(6) As has been pointed out by the Allahabad High Court in Emperor v. Ulfat Singh, AIR 1967 All 301 and by the High Court of Bombay in AIR 1960 Bom 526, the object of S. 341 of the Cr. P.C. is that the High Court should be in a position to satisfy itself that the accused is ensured a fair trial. It is also within the power of the High Court to give necessary directions to the trial Court before whom such an accused is to be tried, to ensure that sufficient provision is made in his defence and that he will have a fair trial. In a case reported in : AIR1957Ker9 , In re Padmanabhan Nair, a Magistrate before whom a deaf and dumb accused had been produced in the course of an inquiry, had come to the conclusion (after evidence had been given by the Medical Officer that the accused cannot be made to understand the proceedings of the Court. But the preliminary enquiry was conducted by a successor Magistrate, who made no attempt to communicate the proceedings of the Court to hearing dates. On a reference being made to the High Court, for the quashing of the committal order and directing a fresh enquiry, their Lordships of the Kerala High Court took the view that no useful purpose was likely to be served by quashing the committal and directing a fresh enquiry; they found that the needs of the case would be sufficiently served by giving the trial Judge such directions, as in the opinion of the High Court, were proper to ensure a fair trial of the case.
In the course of their order, their Lordships stated as follows :--
'As the enquiry as to the capacity of the accused to understand the proceedings in court preceded the preliminary enquiry, the Magistrate who conducted the latter enquiry did not endeavour to see whether the accused can be made to understand the proceedings. As such we think it incumbent on us to direct the learned Sessions Judge to ascertain for himself whether the accused can be made to understand the proceedings with the help of his relations or friends. It is the Court's duty to make a proper endeavour to see whether the accused can be made to understand the proceedings.
To our minds court witnesses 2 and 3 who were examined by the Magistrate to ascertain the capacity of the accused would be the best persons to assist the Court in this task. We do not however seek to restrict the court's direction in the matter of choosing the persons to assist it at the trial. If the learned Judge finds that the accused can be made to understand the proceedings the trial Court must proceed in the ordinary way. On the other hand if the learned Judge takes the same view as the committal court as to the accused's physical and mental capacities the procedure prescribed under Section 341 should be followed.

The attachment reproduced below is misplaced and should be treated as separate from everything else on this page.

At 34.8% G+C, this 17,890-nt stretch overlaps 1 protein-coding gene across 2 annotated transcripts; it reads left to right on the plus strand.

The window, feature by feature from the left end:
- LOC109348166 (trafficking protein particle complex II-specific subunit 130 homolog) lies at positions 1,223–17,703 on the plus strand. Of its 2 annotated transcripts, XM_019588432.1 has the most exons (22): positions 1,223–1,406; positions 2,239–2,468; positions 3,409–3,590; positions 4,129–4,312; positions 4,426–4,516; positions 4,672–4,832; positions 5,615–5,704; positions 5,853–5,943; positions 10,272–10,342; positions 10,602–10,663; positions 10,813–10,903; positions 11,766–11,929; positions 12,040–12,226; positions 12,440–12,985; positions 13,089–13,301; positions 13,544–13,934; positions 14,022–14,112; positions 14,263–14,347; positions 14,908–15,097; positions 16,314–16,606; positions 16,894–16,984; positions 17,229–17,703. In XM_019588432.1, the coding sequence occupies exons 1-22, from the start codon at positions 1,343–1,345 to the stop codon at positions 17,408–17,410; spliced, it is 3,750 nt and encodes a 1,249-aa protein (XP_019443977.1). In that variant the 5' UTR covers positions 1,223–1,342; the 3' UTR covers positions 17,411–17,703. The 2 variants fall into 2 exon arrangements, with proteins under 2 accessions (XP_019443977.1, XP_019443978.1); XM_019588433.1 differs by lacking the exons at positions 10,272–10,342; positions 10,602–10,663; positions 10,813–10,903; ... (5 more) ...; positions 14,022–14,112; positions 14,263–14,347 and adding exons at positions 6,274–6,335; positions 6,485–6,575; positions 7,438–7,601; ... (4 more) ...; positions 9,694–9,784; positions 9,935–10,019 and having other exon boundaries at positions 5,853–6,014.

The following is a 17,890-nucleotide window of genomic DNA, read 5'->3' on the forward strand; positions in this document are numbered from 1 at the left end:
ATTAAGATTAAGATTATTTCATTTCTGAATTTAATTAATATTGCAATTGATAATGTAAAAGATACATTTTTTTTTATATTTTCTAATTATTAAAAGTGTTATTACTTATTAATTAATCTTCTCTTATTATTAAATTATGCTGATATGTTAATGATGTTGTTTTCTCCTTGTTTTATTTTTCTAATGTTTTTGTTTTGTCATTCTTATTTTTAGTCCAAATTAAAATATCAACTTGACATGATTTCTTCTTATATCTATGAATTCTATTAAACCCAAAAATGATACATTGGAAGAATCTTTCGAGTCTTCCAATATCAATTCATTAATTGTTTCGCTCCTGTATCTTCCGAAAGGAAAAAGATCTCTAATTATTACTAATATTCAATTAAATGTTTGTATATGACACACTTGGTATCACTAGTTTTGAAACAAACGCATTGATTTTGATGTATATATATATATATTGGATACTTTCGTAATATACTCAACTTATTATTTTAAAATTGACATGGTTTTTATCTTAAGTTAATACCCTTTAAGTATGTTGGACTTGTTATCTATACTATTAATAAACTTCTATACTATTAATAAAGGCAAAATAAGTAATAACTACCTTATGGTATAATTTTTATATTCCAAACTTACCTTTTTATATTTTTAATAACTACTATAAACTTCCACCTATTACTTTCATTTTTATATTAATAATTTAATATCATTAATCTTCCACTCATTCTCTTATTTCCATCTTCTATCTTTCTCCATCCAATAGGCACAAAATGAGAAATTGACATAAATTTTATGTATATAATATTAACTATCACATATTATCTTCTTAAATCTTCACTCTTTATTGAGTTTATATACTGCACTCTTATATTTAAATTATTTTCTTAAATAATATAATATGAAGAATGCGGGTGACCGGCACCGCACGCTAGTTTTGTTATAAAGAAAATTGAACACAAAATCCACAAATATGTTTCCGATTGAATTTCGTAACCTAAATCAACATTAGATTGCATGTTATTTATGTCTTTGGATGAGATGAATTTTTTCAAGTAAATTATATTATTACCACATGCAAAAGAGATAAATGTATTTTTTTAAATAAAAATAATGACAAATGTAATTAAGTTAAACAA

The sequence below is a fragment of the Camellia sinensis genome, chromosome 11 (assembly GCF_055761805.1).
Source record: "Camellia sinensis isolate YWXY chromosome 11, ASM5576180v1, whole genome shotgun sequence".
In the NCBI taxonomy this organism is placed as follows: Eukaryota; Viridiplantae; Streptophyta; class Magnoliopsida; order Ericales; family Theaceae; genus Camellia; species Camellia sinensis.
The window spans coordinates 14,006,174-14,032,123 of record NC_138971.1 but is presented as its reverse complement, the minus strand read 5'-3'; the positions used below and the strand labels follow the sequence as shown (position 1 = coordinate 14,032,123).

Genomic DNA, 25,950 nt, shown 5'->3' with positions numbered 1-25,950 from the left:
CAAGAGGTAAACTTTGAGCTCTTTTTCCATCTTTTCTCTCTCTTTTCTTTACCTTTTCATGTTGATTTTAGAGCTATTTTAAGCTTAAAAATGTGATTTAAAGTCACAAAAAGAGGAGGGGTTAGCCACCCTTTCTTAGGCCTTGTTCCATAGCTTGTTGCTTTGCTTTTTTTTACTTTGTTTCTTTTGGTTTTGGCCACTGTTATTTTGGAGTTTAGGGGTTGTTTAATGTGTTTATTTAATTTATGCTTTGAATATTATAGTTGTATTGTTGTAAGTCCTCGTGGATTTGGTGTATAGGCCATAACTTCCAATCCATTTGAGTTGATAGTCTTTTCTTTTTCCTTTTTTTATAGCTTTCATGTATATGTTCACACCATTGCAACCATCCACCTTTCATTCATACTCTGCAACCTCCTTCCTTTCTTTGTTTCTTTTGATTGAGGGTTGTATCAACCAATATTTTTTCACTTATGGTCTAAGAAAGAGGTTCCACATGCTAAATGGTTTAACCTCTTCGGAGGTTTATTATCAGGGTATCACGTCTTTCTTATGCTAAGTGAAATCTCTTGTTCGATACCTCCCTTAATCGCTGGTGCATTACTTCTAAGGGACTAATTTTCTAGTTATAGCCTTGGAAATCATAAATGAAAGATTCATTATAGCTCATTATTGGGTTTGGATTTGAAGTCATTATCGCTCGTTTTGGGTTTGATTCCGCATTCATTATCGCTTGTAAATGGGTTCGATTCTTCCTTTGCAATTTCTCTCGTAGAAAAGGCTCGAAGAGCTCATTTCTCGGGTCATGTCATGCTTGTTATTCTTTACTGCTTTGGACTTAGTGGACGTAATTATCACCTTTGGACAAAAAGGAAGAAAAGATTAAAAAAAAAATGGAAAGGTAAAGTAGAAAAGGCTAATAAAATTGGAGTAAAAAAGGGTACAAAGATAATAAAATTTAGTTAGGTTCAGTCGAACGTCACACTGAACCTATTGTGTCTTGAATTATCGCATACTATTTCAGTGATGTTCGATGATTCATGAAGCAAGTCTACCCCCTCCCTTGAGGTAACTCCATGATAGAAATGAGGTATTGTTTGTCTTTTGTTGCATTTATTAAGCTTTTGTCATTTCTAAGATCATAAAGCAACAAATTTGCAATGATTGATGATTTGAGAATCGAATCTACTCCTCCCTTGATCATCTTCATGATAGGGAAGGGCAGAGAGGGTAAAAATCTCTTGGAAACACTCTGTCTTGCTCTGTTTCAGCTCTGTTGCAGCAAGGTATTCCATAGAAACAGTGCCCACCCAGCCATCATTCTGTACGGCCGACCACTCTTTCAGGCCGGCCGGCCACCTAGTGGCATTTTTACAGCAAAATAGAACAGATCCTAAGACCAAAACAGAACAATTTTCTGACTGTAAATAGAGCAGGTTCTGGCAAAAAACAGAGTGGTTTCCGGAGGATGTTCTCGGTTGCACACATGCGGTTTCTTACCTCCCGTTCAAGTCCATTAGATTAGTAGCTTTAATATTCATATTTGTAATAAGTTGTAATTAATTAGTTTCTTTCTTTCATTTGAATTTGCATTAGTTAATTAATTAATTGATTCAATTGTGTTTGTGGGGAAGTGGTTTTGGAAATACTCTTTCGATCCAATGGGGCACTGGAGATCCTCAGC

If the trial proceeds in the ordinary way the Court can pass sentence if the accused is found guilty and convicted. However if it is found that the accused cannot be made to understand the proceedings the Court can convict him if the evidence warrants it, but it cannot pass sentence against him. The Court must forward the proceedings to this Court to pass such orders as this court thinks fit.'
Adverting to the powers of the High court under section 341 of the Cr. P.C., the High Court of Bombay in the case of AIR 1960 Bom 526 has observed as under :--
'Under the provisions of this section the High Court has wide powers to take such action and to give such directions as it deems fit and proper in the interest of justice to ensure a fair trial of the accused, if it decides that the trial should proceed against him, after the order of committal. However, the Court trying such an accused will be directed to see that he has necessary legal assistance, that the trial proceeds on the basis that the accused has pleaded not guilty to the charge, and that all possible defences open to him in the circumstances of the case are considered.'
(7) In the circumstances of the present case, we think that consequent on the order of committal, the trial should proceed against the 16th accused. We direct that the learned Sessions Judge shall ascertain for himself, whether the 16th accused can be made to understand the proceedings with the help of his relations or friends; the learned Sessions Judge will make every attempt to see whether the 16th accused can be made to understand the proceedings.
(8) It the trial Judge finds that the 16th accused can be made to understand the proceedings, the trial as against the 16th accused will proceed in the ordinary way. If, on the other hand, he is satisfied that the 16th accused cannot be made to understand the proceedings of the Court, the procedure prescribed under S. 341 should be followed. That is, if the 16th accused cannot be made to understand the proceedings, the trial court can convict him if the evidence warrants it, but cannot pass sentence against him; the trial court will have to forward proceedings to this court to pass such orders as the High Court thinks fit.
(9) The trial Court will see that the 16th accused will have the necessary legal assistance. It would appear that he had been represented by an Advocate, before the committing Magistrate. Should it happen that the 16th accused is not represented by his own Advocate before the trial Court the learned Sessions Judge shall appoint a competent Advocate, at the cost of Government, to defend the 16th accused. the trial as against the 16th accused will proceed on the basis that he has pleaded not guilty to the charge and all possible defences open to him in the circumstances of the case shall be taken into consideration.
(10) The reference shall stand answered, in the above terms.
(11) Reference answered accordingly.